KAMLOOPS — The concerns by restaurateurs over a federal proposal to lower the blood-alcohol limit for impaired drivers from .08 to .05 are a trifle over-stated.
Justice Minister Jody Wilson-Raybould suggests that lowering the limit would reduce the dangers posed by impaired drivers and has asked the provinces to consider it. She cites a study in Ireland that showed reducing the limit level, combined with obligatory testing, resulted in a 50-per-cent reduction in deadly accidents, and a reduction of about 65 per cent in the number of criminal charges.
She says recent research shows the .08 rule under-estimates the risk of fatal crashes.
A few years ago, B.C. implemented tough new measures, and now has a two-tiered system — if you drive over .05, you’re considered to be affected by alcohol, and if you drive over .08 you’re considered impaired.
There are different penalties for each: a 72-hour driving prohibition for the former, a possible 90-day prohibition and worse for the latter. Presumably, if Wilson-Raybould’s advice is taken, .05 would be considered impaired and subject to the penalties that now apply for .08.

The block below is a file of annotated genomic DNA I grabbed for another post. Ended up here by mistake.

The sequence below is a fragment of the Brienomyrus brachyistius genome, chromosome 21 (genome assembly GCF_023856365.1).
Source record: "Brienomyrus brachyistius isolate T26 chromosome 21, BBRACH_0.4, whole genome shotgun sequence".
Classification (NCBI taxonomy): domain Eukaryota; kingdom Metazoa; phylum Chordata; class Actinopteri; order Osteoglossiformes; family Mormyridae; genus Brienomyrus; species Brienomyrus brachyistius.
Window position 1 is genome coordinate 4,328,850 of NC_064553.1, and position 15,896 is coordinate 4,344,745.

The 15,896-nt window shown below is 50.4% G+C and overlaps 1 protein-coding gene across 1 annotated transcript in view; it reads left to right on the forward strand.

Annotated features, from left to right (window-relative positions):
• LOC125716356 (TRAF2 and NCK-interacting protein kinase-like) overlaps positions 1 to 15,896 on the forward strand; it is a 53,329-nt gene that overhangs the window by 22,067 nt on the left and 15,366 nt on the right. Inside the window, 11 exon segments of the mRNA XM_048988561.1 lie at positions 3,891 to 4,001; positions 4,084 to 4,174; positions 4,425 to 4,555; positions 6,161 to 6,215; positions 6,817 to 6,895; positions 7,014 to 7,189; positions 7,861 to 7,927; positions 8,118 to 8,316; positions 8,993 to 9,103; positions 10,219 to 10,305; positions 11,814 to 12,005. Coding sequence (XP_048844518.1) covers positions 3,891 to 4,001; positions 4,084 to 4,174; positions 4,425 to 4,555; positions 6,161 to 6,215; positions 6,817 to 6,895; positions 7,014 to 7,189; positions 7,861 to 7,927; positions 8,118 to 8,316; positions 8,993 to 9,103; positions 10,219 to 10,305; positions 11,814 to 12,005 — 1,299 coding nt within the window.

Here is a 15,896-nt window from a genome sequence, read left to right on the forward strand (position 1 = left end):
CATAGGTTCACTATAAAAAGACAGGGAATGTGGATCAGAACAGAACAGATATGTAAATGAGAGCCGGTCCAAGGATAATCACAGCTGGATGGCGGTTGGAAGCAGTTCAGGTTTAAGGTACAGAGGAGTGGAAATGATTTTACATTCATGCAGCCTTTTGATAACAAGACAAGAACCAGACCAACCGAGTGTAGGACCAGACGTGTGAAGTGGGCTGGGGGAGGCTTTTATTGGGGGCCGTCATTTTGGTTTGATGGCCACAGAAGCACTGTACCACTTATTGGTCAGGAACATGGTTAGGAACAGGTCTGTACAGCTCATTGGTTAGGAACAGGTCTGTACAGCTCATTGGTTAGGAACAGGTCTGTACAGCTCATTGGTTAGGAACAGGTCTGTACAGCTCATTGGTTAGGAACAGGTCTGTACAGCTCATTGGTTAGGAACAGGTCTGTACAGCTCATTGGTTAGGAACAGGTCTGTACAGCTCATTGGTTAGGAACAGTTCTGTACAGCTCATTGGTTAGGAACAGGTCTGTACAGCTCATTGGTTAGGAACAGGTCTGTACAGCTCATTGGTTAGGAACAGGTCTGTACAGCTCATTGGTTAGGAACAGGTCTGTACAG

Four years after the new B.C. thresholds came into effect in 2010, the provincial government claimed there had been a 52-per-cent drop in drinking-driving deaths, so restaurateurs can argument that the job is already being done.
But is it, really? The degree of intoxication is more complicated than measuring blood-alcohol content. Different people have different levels of tolerance. Some drive more effectively at certain levels of impairment than others. The whole thing remains something of a crap shoot.
This is where designated drivers come in. While restaurant owners contend that people should have a right to consume at least a small amount of alcohol with their meal during a night out, designated drivers typically abstain.
Designated drivers take the responsibility of getting everyone home safely, and in that role you simply don’t play guessing games about how much booze you can hold and still drive safely.
Whether it’s a couple on a date, or a group of friends out for some fun, or a party at someone’s house, one person needs to be a teetotaler. It’s not too much to ask.
If you’re by yourself, take a cab.
The worries about losing revenue because everybody will stay home or stop drinking are unfounded. If further tightening up on blood-alcohol levels is going to save some more lives, it’s worth doing.
The argument over what’s a “safe” amount of alcohol for drivers will never end but the designated driver solves the problem.